Other Online Resources

  • YoYo Chinese pinyin table - Great for pronunciation practice for all levels!
  • r/ChineseLanguage - Reddit is one of my favorite places to find information on which books, courses, or methods might be worth checking out.
  • Tumblr - Yes, really. Tumblr may not be as popular as it once was, but I can always count on it when I need to find some language learning resources (or a gif of my favorite celebs 😇)
  • Choosing your Chinese name - Choosing your Chinese name is difficult to do without input from a native speaker, so I'd suggest reading through the linked article and then asking a native for feedback. I went through a few names before my professor gave me one I liked (or at least felt like it might be mine): 梅琳。
  • Radicals - Chinese characters are made up of individual pieces called radicals. When I first started learning Chinese, my professors stressed the importance of learning them because knowing them would help us memorize how to write characters.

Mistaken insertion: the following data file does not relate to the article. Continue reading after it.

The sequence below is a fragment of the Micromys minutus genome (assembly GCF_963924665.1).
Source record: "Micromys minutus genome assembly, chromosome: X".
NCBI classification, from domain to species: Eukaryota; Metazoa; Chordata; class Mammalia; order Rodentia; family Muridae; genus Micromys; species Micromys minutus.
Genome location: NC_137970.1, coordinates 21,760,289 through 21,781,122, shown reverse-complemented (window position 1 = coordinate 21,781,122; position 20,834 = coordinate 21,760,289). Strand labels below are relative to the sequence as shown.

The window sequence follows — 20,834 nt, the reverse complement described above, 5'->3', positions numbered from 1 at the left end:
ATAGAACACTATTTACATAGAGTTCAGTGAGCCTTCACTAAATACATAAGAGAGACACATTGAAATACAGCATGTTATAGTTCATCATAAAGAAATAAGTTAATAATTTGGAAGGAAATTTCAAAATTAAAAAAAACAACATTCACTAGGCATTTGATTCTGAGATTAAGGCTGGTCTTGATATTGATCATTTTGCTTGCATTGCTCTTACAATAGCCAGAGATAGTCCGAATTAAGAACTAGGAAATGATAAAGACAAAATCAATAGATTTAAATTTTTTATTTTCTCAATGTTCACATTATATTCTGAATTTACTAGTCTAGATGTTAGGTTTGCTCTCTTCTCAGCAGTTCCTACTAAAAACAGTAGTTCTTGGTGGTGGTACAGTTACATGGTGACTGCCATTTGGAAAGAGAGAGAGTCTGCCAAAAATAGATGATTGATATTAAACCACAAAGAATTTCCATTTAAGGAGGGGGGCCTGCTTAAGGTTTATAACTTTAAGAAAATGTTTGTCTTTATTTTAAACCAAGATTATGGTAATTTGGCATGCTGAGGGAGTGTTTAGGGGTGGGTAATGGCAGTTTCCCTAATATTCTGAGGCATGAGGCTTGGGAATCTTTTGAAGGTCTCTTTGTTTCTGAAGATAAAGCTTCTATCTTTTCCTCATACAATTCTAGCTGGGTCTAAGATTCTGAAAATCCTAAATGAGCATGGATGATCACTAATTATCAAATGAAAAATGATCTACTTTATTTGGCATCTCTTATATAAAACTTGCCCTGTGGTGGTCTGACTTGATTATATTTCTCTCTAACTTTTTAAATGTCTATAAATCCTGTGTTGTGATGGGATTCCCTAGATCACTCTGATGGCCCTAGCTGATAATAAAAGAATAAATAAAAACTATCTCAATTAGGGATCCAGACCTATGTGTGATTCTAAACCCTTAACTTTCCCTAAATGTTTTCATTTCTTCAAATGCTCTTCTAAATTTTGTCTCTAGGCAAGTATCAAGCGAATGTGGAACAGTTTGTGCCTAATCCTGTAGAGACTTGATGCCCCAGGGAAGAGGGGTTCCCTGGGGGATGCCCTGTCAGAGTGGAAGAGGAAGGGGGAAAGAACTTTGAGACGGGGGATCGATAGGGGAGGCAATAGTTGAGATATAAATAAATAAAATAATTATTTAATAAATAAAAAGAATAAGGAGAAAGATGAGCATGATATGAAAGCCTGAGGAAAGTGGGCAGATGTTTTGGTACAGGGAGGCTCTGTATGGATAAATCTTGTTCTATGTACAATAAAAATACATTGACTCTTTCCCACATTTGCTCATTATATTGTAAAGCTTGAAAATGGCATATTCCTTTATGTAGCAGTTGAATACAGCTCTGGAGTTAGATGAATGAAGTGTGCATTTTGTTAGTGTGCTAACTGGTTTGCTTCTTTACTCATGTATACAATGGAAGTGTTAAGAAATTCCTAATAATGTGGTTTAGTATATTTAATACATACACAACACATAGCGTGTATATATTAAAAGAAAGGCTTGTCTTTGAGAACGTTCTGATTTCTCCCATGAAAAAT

• Stroke order - Unfortunately, Chinese characters can't be written any way we'd like them to be. There's a certain order that should be followed, and once you understand stroke order, you'll be able to figure out how to write other characters in the correct order without having to double check.

TV Shows to Get You Started

  • Go Ahead - If you've read my other posts, then you already know I love this show! It's great if you're looking to pick up conversational Chinese.
  • The Mystic Nine - This historical drama was one of the first that I watched. It's not so great if you're looking to pick up conversational Chinese as their way of speaking is a bit formal and they occasionally speak in the Changsha dialect. However, it's great if you're just getting into Chinese and want to familiarize yourself with the language and culture.
  • Fighter of the Destiny -  FOTD stars Luhan (my favorite Chinese artist) in the lead role of Chen Changsheng, who is destined to not live past 20. This is also a type of historical drama, but with some magical elements.